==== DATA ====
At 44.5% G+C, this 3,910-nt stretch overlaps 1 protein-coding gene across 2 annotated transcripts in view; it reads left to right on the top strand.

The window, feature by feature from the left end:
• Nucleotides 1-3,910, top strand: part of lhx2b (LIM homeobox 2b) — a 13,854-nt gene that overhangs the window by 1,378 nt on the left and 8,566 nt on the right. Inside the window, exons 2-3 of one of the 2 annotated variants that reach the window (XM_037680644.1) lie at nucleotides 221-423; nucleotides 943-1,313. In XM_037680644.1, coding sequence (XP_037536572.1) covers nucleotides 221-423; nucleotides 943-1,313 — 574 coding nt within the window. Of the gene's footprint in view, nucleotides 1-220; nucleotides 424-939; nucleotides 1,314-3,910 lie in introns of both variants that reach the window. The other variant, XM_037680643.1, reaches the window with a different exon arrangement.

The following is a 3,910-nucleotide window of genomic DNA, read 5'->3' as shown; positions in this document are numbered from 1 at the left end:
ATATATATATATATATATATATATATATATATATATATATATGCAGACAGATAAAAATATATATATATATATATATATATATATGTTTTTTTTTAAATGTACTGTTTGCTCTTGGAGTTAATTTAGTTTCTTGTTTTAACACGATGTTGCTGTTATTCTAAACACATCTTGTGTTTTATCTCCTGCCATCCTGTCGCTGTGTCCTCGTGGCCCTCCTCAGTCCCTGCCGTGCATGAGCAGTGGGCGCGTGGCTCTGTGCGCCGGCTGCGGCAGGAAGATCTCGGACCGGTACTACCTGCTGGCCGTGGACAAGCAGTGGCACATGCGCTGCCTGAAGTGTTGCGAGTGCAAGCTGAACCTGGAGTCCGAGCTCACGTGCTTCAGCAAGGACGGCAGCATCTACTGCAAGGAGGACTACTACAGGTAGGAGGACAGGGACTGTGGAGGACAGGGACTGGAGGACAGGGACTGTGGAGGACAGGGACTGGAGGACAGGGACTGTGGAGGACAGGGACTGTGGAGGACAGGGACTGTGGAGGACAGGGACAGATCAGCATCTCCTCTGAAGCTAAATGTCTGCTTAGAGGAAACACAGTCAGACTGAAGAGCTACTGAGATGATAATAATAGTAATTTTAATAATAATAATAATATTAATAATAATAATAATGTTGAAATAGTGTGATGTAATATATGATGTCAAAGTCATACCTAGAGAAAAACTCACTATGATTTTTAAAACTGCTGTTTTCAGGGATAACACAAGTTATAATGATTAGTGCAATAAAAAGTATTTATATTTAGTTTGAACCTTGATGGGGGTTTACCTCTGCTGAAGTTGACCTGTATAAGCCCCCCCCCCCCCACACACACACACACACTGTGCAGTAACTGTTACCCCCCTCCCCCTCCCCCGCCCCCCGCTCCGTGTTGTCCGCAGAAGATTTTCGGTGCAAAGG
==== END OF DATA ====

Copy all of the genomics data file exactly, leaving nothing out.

At 44.5% G+C, this 3,910-nt stretch overlaps 1 protein-coding gene across 2 annotated transcripts in view; it reads left to right on the top strand.

The window, feature by feature from the left end:
• Nucleotides 1-3,910, top strand: part of lhx2b (LIM homeobox 2b) — a 13,854-nt gene that overhangs the window by 1,378 nt on the left and 8,566 nt on the right. Inside the window, exons 2-3 of one of the 2 annotated variants that reach the window (XM_037680644.1) lie at nucleotides 221-423; nucleotides 943-1,313. In XM_037680644.1, coding sequence (XP_037536572.1) covers nucleotides 221-423; nucleotides 943-1,313 — 574 coding nt within the window. Of the gene's footprint in view, nucleotides 1-220; nucleotides 424-939; nucleotides 1,314-3,910 lie in introns of both variants that reach the window. The other variant, XM_037680643.1, reaches the window with a different exon arrangement.

The following is a 3,910-nucleotide window of genomic DNA, read 5'->3' as shown; positions in this document are numbered from 1 at the left end:
ATATATATATATATATATATATATATATATATATATATATATGCAGACAGATAAAAATATATATATATATATATATATATATATGTTTTTTTTTAAATGTACTGTTTGCTCTTGGAGTTAATTTAGTTTCTTGTTTTAACACGATGTTGCTGTTATTCTAAACACATCTTGTGTTTTATCTCCTGCCATCCTGTCGCTGTGTCCTCGTGGCCCTCCTCAGTCCCTGCCGTGCATGAGCAGTGGGCGCGTGGCTCTGTGCGCCGGCTGCGGCAGGAAGATCTCGGACCGGTACTACCTGCTGGCCGTGGACAAGCAGTGGCACATGCGCTGCCTGAAGTGTTGCGAGTGCAAGCTGAACCTGGAGTCCGAGCTCACGTGCTTCAGCAAGGACGGCAGCATCTACTGCAAGGAGGACTACTACAGGTAGGAGGACAGGGACTGTGGAGGACAGGGACTGGAGGACAGGGACTGTGGAGGACAGGGACTGGAGGACAGGGACTGTGGAGGACAGGGACTGTGGAGGACAGGGACTGTGGAGGACAGGGACAGATCAGCATCTCCTCTGAAGCTAAATGTCTGCTTAGAGGAAACACAGTCAGACTGAAGAGCTACTGAGATGATAATAATAGTAATTTTAATAATAATAATAATATTAATAATAATAATAATGTTGAAATAGTGTGATGTAATATATGATGTCAAAGTCATACCTAGAGAAAAACTCACTATGATTTTTAAAACTGCTGTTTTCAGGGATAACACAAGTTATAATGATTAGTGCAATAAAAAGTATTTATATTTAGTTTGAACCTTGATGGGGGTTTACCTCTGCTGAAGTTGACCTGTATAAGCCCCCCCCCCCCCACACACACACACACACTGTGCAGTAACTGTTACCCCCCTCCCCCTCCCCCGCCCCCCGCTCCGTGTTGTCCGCAGAAGATTTTCGGTGCAAAGG